Monitor and diagnose services in a local machine development setup
Monitoring, detecting, diagnosing, and troubleshooting allow for services to continue with minimal disruption to the user experience. While monitoring and diagnostics are critical in an actual deployed production environment, the efficiency will depend on adopting a similar model during development of services to ensure they work when you move to a real-world setup. Service Fabric makes it easy for service developers to implement diagnostics that can seamlessly work across both single-machine local development setups and real-world production cluster setups.
Event Tracing for Windows
Event Tracing for Windows (ETW) is the recommended technology for tracing messages in Service Fabric. Some benefits of using ETW are:
- ETW is fast. It was built as a tracing technology that has minimal impact on code execution times.
- ETW tracing works seamlessly across local development environments and also real-world cluster setups. This means you don't have to rewrite your tracing code when you are ready to deploy your code to a real cluster.
- Service Fabric system code also uses ETW for internal tracing. This allows you to view your application traces interleaved with Service Fabric system traces. It also helps you to more easily understand the sequences and interrelationships between your application code and events in the underlying system.
- There is built-in support in Service Fabric Visual Studio tools to view ETW events. ETW events appear in the Diagnostic Events view of Visual Studio once Visual Studio is correctly configured with Service Fabric.
View Service Fabric system events in Visual Studio
Service Fabric emits ETW events to help application developers understand what's happening in the platform. If you haven't already done so, go ahead and follow the steps in Creating your first application in Visual Studio. This information will help you get an application up and running with the Diagnostics Events Viewer showing the trace messages.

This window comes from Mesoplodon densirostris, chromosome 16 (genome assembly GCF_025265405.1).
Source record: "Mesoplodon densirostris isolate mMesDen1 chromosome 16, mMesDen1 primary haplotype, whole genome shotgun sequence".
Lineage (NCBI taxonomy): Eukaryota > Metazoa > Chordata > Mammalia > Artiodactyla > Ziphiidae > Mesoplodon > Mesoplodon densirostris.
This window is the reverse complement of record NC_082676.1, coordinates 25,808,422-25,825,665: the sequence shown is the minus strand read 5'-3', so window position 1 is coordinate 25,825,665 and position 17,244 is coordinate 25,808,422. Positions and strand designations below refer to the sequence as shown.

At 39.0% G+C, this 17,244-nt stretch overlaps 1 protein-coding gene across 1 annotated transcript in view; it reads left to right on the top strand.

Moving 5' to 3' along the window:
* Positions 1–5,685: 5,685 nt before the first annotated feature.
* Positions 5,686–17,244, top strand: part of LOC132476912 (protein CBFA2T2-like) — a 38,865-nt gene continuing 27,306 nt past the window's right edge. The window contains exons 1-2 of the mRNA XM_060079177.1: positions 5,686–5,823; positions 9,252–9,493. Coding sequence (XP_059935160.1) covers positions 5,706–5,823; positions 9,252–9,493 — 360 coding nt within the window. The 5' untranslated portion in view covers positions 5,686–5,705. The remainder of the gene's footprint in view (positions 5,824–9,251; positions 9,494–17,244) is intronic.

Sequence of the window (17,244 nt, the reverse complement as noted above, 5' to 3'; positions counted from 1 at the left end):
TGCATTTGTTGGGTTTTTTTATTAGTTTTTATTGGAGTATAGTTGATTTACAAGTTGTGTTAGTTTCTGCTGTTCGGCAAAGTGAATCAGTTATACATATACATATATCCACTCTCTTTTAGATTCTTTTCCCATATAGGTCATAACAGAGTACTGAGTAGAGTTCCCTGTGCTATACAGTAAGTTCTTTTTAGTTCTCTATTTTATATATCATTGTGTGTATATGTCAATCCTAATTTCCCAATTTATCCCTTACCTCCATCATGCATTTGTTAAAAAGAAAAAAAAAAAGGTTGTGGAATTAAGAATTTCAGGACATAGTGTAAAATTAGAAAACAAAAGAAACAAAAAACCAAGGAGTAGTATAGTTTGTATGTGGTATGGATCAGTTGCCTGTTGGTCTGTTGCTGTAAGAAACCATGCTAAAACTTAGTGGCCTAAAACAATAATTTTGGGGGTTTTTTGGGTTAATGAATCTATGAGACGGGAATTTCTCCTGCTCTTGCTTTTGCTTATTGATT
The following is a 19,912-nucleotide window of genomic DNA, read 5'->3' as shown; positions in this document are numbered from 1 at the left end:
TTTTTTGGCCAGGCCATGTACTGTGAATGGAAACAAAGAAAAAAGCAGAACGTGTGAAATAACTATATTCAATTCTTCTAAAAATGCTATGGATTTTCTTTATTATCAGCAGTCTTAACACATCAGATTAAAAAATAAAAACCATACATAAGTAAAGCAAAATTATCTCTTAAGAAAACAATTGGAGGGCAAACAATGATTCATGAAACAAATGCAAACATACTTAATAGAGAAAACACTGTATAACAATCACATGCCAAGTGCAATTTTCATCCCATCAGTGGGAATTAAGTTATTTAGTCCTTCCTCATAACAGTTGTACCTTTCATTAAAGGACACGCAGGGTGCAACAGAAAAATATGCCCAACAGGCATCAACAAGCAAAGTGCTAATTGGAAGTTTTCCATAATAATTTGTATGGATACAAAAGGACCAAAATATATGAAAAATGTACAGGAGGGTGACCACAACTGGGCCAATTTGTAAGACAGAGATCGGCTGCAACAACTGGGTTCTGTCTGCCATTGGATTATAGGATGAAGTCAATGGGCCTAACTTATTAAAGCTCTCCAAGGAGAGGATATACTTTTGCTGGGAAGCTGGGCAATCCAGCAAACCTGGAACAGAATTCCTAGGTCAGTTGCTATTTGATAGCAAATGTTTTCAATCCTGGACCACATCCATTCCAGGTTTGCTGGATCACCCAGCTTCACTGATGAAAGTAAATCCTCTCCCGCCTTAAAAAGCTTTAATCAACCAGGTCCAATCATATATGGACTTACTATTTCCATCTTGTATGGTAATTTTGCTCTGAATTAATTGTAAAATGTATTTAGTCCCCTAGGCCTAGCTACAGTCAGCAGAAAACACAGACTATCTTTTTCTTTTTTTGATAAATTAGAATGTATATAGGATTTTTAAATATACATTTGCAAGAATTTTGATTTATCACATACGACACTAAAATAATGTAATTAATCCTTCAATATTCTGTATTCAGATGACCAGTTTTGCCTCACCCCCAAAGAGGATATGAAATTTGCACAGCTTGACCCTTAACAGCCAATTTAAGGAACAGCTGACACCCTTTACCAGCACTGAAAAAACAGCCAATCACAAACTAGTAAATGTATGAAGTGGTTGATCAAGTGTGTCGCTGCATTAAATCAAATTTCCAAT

If the diagnostics events window does not automatically show, Go to the View tab in Visual Studio, choose Other Windows and then Diagnostic Events Viewer.
Each event has standard metadata information that tells you the node, application and service the event is coming from. You can also filter the list of events by using the Filter events box at the top of the events window. For example, you can filter on Node Name or Service Name. And when you're looking at event details, you can also pause by using the Pause button at the top of the events window and resume later without any loss of events.
Add your own custom traces to the application code
The Service Fabric Visual Studio project templates contain sample code. The code shows how to add custom application code ETW traces that show up in the Visual Studio ETW viewer alongside system traces from Service Fabric. The advantage of this method is that metadata is automatically added to traces, and the Visual Studio Diagnostic Events Viewer is already configured to display them.
For projects created from the service templates (stateless or stateful) just search for the
- The call to
RunAsyncmethod shows an example of a custom ETW trace from the application code.
- In the ServiceEventSource.cs file, you will find an overload for the
ServiceEventSource.ServiceMessagemethod that should be used for high-frequency events due to performance reasons.
For projects created from the actor templates (stateless or stateful):
- Open the "ProjectName".cs file where ProjectName is the name you chose for your Visual Studio project.
- Find the code
ActorEventSource.Current.ActorMessage(this, "Doing Work");in the DoWorkAsync method. This is an example of a custom ETW trace written from application code.
- In file ActorEventSource.cs, you will find an overload for the
ActorEventSource.ActorMessagemethod that should be used for high-frequency events due to performance reasons.
After adding custom ETW tracing to your service code, you can build, deploy, and run the application again to see your event(s) in the Diagnostic Events Viewer. If you debug the application with F5, the Diagnostic Events Viewer will open automatically.
The same tracing code that you added to your application above for local diagnostics will work with tools that you can use to view these events when running your application on an Azure cluster. Check out these articles that discuss the different options for the tools and describe how you can set them up.